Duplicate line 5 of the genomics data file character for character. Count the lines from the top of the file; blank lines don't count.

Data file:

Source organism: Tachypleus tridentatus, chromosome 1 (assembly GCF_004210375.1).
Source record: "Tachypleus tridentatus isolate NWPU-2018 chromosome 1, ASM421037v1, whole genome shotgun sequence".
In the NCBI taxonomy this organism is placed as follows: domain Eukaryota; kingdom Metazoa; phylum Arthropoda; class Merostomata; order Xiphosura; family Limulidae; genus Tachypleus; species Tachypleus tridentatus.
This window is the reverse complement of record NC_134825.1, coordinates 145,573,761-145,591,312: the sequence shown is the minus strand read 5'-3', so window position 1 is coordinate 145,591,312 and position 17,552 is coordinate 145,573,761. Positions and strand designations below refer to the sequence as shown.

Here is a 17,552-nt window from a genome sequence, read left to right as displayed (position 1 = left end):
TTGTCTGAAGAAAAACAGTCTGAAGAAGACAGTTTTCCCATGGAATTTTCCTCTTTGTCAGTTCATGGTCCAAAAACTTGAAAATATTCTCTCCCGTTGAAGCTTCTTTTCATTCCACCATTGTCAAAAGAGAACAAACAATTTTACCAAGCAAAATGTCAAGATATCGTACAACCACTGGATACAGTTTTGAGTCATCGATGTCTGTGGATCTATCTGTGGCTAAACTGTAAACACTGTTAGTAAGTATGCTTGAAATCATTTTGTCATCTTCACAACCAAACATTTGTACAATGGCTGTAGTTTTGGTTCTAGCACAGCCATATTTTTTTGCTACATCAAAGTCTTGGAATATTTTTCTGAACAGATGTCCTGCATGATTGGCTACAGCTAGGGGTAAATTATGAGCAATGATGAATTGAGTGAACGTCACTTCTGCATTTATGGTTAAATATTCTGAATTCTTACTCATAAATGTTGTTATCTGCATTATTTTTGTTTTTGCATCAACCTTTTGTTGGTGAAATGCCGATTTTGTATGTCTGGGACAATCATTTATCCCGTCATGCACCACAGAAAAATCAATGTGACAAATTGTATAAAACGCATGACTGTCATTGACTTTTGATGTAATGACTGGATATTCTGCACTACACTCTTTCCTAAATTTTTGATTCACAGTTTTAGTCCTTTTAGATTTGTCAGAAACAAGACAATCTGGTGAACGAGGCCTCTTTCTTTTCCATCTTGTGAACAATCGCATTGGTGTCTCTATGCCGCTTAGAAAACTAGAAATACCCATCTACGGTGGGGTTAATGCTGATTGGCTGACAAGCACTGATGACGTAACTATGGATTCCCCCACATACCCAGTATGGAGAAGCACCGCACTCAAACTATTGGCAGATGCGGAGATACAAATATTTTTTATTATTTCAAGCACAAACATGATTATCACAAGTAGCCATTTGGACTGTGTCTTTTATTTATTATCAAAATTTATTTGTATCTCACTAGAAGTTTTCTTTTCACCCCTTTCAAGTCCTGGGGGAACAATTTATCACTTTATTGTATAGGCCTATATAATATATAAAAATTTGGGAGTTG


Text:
Here is a 17,552-nt window from a genome sequence, read left to right as displayed (position 1 = left end):